Music has its share of “unsung” heroes, although occasionally they achieve recognition in unexpected ways and at unexpected times.
Born in 1909, Solomon Linda grew up in Zulu country in South Africa. He never learned to read or write, but he was much admired as a singer. He moved to Johannesburg in his 20s and formed an a cappella band he called the Evening Birds, who built a popular following with their distinctive style. Inspired by traditional call-and-response chants, they built four-part harmonies with Linda’s improvised vocals soaring over the top.
In 1939 Linda worked as a cleaner at the Gallo Record Company. One night after his shift he was permitted to use the studio to record a song he called “Mbube”, meaning Lion in Zulu. It became a big hit and made Linda a star among black audiences. Unfortunately, as Gallo had purchased the recording from Linda (for a reported ten shillings), Linda never earned anything from the sales.
It was musicologist Alan Lomax (another unsung hero we’ve mentioned in a Story of a Song) who started the song on its worldwide journey. In his role as folk music director for Decca Records, he was sent the song and showed it to folk innovator Pete Seeger. He adapted the song for his band The Weavers, keeping the chanted chorus and a version of Linda’s improvised melody. He named his version “Wimoweh”, a misheard version of the original chorus “Uyimbube” (“you are a lion”). It reached the top ten on the Billboard charts in 1952.
“Wimoweh” saw many cover versions through the 1950’s, but the next development edged the song further away from the original. In 1961, after the successful doo-wop group The Tokens used the song to audition for RCA Records, some producers from the label were impressed enough to try to develop a pop version. Along with a full band, they employed a soprano for extra vocals, but the real master stroke was to adapt an especially inspired segment of Linda’s original improvisation into a melody with the now-famous lines “In the jungle, the mighty jungle, the lion sleeps tonight”. Although The Tokens were initially unconvinced by this arrangement of a song they loved, they were persuaded to let it out as a B side. It seems, though, that the record-buying public saw something more in the song.
The now-named “The Lion Sleeps Tonight” reached number one at the end of 1961 and inspired a seemingly endless string of covers. The trouble was that as the song evolved, no provision was made for recognising Linda’s original work. It seems in the complicated process of licensing and publishing, either Linda’s ownership of the composition was ignored, or nobody quite followed the legal trail back to the original composer. As Seeger has put it: “The big mistake I made was not making sure my publisher signed a regular songwriters’ contract with Linda. He sent Linda some money & copyrighted The Weavers’ arrangement & sent The Weavers some money.” When Seeger realised the error, he arranged a donation of $1000 and his share of ongoing royalties to Linda, but it seemed even this never found its way back.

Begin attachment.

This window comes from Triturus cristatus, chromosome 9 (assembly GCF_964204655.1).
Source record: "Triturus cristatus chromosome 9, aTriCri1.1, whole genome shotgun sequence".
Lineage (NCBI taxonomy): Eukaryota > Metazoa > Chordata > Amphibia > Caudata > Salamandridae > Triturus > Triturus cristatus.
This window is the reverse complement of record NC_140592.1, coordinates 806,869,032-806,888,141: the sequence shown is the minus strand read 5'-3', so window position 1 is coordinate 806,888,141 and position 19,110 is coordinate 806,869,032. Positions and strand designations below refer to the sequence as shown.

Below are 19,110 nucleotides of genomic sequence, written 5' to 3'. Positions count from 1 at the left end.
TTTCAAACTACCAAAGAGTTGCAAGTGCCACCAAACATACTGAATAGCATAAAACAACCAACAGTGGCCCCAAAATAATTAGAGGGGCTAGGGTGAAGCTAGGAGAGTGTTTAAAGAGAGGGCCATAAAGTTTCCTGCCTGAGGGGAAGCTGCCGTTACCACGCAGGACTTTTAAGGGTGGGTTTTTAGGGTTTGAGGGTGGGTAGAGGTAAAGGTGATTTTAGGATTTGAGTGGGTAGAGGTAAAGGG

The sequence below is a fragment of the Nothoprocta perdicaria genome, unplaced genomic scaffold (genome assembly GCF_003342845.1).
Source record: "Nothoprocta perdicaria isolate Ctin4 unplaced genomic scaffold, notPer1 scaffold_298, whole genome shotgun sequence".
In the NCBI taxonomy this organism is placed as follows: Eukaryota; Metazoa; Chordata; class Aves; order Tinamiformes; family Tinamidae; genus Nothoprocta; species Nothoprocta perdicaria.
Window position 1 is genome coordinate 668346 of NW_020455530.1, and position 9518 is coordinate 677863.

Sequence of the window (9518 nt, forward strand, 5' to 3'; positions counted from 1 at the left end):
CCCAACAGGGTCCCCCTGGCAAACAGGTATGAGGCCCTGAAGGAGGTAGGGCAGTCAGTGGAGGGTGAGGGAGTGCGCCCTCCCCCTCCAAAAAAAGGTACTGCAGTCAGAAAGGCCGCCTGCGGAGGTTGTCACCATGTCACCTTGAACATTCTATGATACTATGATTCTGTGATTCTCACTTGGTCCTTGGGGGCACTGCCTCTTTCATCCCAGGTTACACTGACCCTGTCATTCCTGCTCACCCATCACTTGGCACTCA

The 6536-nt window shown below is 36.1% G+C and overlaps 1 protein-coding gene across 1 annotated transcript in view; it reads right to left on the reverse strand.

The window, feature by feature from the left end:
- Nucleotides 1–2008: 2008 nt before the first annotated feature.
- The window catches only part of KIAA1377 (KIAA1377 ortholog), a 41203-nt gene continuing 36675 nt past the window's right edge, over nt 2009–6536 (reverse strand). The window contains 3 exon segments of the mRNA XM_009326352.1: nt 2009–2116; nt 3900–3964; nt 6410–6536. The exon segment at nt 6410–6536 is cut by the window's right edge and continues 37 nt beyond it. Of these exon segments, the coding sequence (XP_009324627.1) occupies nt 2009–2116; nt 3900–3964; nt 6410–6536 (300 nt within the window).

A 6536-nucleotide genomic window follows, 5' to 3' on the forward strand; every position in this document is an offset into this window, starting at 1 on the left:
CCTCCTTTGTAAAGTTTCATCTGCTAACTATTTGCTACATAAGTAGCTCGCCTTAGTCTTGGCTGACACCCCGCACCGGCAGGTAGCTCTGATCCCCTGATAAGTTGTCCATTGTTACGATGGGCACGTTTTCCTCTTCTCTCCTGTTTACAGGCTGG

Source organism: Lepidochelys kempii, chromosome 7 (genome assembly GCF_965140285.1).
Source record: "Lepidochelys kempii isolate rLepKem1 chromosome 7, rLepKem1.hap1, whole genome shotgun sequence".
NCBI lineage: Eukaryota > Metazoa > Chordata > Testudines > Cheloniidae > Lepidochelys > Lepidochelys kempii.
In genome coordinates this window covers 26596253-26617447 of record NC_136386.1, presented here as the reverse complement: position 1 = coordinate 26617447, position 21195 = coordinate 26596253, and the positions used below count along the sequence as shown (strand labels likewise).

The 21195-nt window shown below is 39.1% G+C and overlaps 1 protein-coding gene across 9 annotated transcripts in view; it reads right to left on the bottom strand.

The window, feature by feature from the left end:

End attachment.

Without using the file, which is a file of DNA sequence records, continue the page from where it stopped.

The next twist was in 1994 when the song was featured in the movie The Lion King. The thread was picked up in a Rolling Stone article by journalist Rian Malan, in which he estimated the royalties from the film alone at $15 million. The story was adapted into a documentary, A Lion’s Trail. The surrounding publicity prompted a lawsuit against Abilene Music, who had licensed the song to Disney. In 2006, 44 years after years after Linda had died in poverty, he was acknowledged as the composer of the original song and his estate was awarded the rights to past and future royalties.
In the meantime, in the townships of Soweto and elsewhere, The Evening Birds’ sound was developed over the decades into a sophisticated style, sometimes referred to as Mbube, reintroduced to the west by groups such as Ladysmith Black Mambazo and the Soweto Gospel Choir. The simple four-chord progression (I, IV, I, V) originally heard in Linda’s scratchy recording has formed the basis for countless songs, and has reverberated throughout western popular music. It wouldn’t be outrageous to claim that the now-ubiquitious four-chord circle song (comprising four chords evenly spaced and repeated through the song) grew from this tune.
With so many renditions of this song, we’ve put together a playlist of some that added their own flavour. Take a listen and let us know which one is your favourite.